Get to Know a Game Designer: An Interview with Abby Friesen

BY Kat Shanahan
Last week a student from Cardinal Heights Upper Middle School in Sun Prairie reached out to us as part of a school project. He was interested in pursuing a career in game design and had some very thoughtful questions for a game designer at our studio. We were so impressed with his ambition and his questions that we wanted to share the interview with you!

Abby Friesen, Game Designer, acted as his interview subject. Abby has been a game designer at Filament Games for the past four years. She has designed more than 20 different games teaching everything from kindergarten verbs to middle school biology and civics to college age contract law and submarine sonar. Her game Reach for the Sun has won multiple awards and is available on Steam. She has experience designing systems, AI, puzzle mechanics, multiplayer, simulations, quest-driven games, and much more.

What does someone that works at your studio do on a daily basis at work?

Abby: Designers come up with game pitches, write game design documents (and pretty much everything else that requires writing), create storyboards, make levels, balance the games, lead teams, create narrative and dialog, write up tasks for all the features in the game, and make lots and lots of spreadsheets. Most of my day is spent making sure everything is implemented in the game correctly and making content for it if needed (such as level design). We have to know everything about the game we’re working on and be able to problem-solve as issues arise. If our game is for an outside client we’ll maintain contact with them too. Most of the designers work on more than one game at a time.

We have a core team of one programmer, one illustrator, and one interface artist for every game. They make all the things you can see and do in the game. A producer manages each project, working out schedules, workloads for everyone, and such. Filament has a sound guy named Josh who composes and creates the music and SFX for every game, including recording voice-overs. We have an entire QA team devoted to testing every feature and build, office managers, directors, sales, marketing, and customer service team members.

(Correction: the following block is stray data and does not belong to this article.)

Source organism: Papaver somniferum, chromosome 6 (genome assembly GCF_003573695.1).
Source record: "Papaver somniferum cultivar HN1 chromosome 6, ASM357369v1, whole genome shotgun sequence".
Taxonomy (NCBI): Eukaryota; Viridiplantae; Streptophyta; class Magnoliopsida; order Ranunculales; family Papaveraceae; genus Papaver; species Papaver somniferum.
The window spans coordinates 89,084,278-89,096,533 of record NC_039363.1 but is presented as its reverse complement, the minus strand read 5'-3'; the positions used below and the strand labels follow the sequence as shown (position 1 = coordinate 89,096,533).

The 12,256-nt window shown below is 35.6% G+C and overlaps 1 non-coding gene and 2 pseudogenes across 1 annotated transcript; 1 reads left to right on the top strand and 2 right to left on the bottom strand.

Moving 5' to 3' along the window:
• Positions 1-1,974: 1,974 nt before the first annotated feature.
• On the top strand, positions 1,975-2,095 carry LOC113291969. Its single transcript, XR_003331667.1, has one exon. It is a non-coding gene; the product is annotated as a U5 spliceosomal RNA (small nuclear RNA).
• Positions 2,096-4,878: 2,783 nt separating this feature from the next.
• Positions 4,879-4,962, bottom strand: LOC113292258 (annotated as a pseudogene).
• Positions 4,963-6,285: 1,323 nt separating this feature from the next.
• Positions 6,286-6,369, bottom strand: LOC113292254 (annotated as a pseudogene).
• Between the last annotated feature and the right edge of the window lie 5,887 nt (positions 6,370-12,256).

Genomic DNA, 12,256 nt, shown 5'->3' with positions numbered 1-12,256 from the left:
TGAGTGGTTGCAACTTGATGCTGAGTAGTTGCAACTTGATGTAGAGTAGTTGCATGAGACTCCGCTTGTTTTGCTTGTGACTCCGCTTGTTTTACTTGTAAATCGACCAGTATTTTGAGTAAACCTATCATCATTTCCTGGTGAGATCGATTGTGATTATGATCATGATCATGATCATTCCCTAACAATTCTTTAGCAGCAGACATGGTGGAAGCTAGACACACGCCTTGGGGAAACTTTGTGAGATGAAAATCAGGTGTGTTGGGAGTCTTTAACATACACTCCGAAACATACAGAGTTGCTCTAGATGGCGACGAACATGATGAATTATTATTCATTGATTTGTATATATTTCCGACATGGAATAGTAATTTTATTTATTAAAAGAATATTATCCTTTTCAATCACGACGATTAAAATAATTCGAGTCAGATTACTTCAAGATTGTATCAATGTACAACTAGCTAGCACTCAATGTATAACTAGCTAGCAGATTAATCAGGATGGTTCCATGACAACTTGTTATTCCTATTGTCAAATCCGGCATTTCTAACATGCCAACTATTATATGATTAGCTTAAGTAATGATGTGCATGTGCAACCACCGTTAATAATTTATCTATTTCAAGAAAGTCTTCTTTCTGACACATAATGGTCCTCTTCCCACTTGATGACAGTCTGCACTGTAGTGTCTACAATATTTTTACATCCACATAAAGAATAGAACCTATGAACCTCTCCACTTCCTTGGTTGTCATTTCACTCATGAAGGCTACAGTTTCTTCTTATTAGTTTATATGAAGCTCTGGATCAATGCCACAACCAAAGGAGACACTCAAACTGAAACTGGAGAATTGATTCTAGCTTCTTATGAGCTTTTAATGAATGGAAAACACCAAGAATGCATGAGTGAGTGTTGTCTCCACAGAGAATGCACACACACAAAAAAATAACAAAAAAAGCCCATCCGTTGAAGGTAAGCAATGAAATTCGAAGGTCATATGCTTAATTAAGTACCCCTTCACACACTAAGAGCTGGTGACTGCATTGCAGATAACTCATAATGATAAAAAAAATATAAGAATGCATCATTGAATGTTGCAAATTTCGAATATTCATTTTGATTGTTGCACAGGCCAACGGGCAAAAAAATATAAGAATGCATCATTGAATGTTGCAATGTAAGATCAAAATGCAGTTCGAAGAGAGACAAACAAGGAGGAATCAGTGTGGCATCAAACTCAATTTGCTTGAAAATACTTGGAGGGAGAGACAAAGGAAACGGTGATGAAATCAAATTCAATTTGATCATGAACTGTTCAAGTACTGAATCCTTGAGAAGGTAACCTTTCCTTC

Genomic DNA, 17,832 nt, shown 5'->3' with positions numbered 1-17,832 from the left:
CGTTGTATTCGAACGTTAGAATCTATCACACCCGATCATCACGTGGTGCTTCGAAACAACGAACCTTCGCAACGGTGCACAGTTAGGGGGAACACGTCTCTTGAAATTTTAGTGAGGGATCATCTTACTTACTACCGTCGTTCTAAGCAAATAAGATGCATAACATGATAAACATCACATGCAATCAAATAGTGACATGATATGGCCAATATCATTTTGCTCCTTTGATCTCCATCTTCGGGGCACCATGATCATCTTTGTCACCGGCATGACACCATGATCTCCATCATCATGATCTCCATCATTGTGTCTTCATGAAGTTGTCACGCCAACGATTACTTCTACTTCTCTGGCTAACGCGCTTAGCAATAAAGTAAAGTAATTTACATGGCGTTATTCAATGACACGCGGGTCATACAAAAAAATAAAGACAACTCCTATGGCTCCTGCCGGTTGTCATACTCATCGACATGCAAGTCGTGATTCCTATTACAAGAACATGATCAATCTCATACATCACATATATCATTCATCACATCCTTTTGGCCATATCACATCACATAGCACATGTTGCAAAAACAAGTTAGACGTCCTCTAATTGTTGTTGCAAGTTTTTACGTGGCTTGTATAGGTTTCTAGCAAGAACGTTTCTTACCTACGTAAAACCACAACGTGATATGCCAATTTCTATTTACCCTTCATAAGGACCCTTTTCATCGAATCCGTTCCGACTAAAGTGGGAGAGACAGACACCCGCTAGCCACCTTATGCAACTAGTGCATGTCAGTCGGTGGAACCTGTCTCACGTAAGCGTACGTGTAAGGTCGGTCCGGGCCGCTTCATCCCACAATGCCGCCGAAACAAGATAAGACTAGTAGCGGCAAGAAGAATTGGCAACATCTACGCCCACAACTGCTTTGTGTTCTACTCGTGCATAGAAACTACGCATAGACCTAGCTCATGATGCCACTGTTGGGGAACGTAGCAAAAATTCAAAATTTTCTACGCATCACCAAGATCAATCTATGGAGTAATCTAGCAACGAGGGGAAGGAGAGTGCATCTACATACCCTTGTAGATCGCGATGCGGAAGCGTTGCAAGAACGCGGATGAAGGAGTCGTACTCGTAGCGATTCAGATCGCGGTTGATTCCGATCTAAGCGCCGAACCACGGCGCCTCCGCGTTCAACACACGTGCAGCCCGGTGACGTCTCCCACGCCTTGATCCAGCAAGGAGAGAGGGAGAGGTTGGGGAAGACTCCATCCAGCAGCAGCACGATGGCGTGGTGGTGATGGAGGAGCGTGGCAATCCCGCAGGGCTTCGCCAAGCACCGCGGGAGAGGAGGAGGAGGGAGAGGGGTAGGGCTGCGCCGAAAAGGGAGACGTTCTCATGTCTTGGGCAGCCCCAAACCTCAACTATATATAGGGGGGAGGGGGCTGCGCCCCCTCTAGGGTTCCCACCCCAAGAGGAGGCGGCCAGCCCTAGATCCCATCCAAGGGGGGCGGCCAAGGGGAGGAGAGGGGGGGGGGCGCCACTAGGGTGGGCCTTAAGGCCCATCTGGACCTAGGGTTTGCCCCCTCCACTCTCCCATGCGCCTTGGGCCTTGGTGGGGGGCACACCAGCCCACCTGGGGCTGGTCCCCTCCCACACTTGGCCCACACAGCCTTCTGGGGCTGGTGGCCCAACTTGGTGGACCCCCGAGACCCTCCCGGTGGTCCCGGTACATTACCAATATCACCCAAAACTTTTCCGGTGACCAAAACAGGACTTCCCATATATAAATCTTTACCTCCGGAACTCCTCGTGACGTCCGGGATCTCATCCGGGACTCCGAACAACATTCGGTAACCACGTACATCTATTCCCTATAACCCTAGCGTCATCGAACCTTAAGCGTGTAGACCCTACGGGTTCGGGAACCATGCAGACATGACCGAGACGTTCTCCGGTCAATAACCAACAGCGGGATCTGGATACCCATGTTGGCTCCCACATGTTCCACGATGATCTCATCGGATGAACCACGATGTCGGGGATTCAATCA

If you have one, what is your favorite part of your day?

Abby: My favorite part of the day when I have no meetings to go to and I can get hands-on with whatever game I’m working on. I’m currently working on a Unity game so I’ve been in there making levels and balancing gameplay, which is a lot more fun than looking at documents and spreadsheets.

Why did you chose to make video games as a living?

Abby: I’m a creative person and I love making new things. I also love having a large amount of control in the things I work on, which fits perfectly with the role of being a designer. Getting to design games allows me to be creative every day, which was my rule for deciding on a career path.

Do you have a busiest or slowest time of the year?

Abby: The busiest times for me are whenever a new project starts, which can happen at any point. In the beginning you’re just figuring out what a game is, creating storyboards for it, writing up that initial game design document draft, meeting with the team to bounce ideas around, and generally being in “full designer mode”. Usually this dies down as a project nears completion, since by then I will have solved most of the problems and the team is just chugging away at the rest of the features. Depending on how hands-on a game requires me to personally be, I may end up working right alongside the team til the very end.

What is the most important thing to know if I want to be a video game designer?

Abby: The most important things are being able to communicate perfectly and clearly in writing, and also with visuals like flowcharts and diagrams to get your point across. We turn down many potential designers who are probably great at designing but their documents are torturous to read. A good designer also is familiar with all aspects of game design. I would suggest dabbling in some basic programming and game-making in Unity, Flash, or game design programs like Stencyl and Game Maker. You need to know what can actually be made in a game if you want to design one or solve a problem that arises.

You can start becoming a designer now, actually! Design games on your own, even if they’re card games or board games, it’s almost all the same process. Generate ideas and practice writing them all out as though you were going to hand your written game pitch to a programmer and they were going to make it based off what you wrote. Attend local game jams and hone your skills now because every game you attempt to make will bring you a big step closer to achieving your dream. Make all your mistakes now so that when you get to high school and college you will be prepared!

A special thank you to the student that submitted these questions! If you have questions for Filament Games or want to get to know our team, feel free to reach out - we are always excited to hear from aspiring game design students!